Gerard Campbell |

Three incidents in Dunedin over the weekend has prompted St John to remind students and the public that damage and abuse of its vehicles, patients and staff is not acceptable and action will be taken.
The incidents on Friday night involved an intoxicated male who jumped on to a moving ambulance and riding on it before falling to the ground 200m later, narrowly avoiding serious injury; a group of intoxicated young people opening the doors of an ambulance while a young child was being treated by an ambulance officer; and a young man kicking an ambulance as it was attending an incident.
St John Coastal Otago Territory Manager Doug Third says this type of behaviour hinders ambulance officers from doing their job treating sick members of the public.
“We are out in the community caring for the people of Dunedin and incidents like this are hampering the life-saving work we do. Not only is it distressing for patients being treated, it is also upsetting for our people. It’s just not acceptable.
He says this is another example of the harm alcohol causes and the poor decision making of those under the influence.
“St John has a zero-tolerance policy for abuse of its people and equipment and any footage that we obtain of people abusing our people or equipment will be passed onto the appropriate tertiary institution or New Zealand Police immediately,” Mr Third says.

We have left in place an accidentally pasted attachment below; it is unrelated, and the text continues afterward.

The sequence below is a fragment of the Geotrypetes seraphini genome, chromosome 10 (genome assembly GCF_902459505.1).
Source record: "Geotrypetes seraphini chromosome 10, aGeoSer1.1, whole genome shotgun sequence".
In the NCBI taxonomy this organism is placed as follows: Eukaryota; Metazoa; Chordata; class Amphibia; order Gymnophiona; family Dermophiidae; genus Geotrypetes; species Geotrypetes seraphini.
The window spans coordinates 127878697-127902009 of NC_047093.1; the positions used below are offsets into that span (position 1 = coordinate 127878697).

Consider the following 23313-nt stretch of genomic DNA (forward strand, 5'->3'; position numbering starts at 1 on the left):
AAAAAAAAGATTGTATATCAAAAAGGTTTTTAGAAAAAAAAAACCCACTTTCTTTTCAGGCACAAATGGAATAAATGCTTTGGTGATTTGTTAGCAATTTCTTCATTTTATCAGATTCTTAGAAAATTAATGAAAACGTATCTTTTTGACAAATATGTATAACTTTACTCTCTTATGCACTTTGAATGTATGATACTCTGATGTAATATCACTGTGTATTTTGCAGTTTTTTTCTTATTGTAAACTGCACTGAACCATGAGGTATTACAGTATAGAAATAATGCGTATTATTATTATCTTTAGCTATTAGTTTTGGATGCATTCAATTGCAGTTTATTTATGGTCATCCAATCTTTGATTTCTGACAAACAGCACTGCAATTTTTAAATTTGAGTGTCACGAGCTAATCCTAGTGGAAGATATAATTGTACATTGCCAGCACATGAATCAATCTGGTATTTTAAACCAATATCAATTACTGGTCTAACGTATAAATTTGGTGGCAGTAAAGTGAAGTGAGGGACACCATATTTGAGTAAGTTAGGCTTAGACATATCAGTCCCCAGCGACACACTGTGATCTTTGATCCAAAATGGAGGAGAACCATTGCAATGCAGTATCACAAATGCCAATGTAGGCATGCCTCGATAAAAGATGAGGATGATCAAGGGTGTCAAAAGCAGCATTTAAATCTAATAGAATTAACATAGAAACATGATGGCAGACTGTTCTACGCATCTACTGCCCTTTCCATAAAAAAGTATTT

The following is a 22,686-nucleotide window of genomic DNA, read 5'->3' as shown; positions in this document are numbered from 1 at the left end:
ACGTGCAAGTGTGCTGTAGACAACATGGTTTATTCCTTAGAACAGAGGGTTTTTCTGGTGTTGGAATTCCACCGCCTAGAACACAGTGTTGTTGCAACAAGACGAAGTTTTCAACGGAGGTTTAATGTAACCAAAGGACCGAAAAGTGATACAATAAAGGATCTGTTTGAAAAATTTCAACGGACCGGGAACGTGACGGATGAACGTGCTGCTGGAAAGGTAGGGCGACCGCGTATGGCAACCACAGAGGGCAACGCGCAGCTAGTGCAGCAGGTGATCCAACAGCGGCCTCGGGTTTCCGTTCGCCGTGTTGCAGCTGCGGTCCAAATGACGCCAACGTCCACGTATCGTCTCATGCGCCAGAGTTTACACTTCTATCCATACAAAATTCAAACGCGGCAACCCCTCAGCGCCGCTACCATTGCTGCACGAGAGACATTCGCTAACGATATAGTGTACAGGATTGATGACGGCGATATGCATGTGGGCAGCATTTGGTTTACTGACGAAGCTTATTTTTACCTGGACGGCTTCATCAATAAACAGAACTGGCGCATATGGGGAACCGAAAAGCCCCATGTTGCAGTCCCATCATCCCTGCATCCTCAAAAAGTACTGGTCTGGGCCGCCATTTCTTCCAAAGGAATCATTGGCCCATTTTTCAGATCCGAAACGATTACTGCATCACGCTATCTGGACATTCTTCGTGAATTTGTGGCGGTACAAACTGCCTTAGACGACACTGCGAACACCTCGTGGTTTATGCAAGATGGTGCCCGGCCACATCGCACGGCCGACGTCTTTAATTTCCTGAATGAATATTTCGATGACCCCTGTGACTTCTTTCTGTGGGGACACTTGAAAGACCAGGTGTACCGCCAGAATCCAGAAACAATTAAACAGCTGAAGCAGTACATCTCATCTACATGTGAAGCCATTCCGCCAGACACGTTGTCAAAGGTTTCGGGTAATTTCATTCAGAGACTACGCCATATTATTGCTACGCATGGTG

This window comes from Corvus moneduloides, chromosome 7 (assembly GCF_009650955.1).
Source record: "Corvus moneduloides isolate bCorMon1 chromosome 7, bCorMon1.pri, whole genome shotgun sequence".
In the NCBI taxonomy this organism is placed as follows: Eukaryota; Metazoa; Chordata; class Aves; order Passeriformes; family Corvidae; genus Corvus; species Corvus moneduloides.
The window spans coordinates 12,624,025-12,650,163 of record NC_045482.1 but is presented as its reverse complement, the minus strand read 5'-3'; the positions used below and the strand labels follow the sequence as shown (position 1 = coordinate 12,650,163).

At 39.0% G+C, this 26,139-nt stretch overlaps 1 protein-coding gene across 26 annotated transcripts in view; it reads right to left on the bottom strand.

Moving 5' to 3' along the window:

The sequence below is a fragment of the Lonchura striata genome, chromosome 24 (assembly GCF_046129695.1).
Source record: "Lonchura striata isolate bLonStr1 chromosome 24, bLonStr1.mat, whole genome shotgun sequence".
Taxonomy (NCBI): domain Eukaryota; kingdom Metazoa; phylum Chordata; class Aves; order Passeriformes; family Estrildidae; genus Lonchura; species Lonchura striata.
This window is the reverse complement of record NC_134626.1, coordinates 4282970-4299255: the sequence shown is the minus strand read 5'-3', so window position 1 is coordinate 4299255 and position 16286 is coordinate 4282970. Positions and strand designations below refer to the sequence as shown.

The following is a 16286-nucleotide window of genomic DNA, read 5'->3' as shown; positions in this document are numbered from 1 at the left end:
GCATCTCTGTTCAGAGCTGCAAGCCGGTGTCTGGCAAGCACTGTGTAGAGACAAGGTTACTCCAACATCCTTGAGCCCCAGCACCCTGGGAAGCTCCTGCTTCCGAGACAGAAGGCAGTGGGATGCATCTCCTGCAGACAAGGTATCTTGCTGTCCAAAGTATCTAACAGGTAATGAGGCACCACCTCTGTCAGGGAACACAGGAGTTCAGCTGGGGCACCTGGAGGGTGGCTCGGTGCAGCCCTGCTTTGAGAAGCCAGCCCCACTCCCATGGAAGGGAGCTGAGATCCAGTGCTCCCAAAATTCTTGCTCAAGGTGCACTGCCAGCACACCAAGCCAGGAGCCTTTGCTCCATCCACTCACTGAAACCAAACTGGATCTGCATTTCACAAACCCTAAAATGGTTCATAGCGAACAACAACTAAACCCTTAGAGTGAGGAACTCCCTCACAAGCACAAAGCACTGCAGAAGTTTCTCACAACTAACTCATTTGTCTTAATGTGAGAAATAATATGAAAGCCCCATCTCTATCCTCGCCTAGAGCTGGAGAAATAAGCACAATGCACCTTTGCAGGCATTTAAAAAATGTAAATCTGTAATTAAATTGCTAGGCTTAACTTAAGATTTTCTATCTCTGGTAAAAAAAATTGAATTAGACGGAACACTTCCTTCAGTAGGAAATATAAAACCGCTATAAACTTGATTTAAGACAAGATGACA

Inspector Wil Black, Otago Coastal Area Prevention Manager, says this type of reckless and irresponsible behaviour is completely unacceptable.
“No-one should have to put up with this during their workday, especially while assisting those in need. Those responsible should know that they are not only putting themselves in danger, but innocent people too.” Anyone who witnessed these incidents is urged to contact Police on 105, he says.
With O-Week underway, St John and New Zealand Police ask students to enjoy activities, but to do so safely and responsibly while being considerate of others.
Gerard Campbell
St John Communications Advisor
M: 027 567 2083

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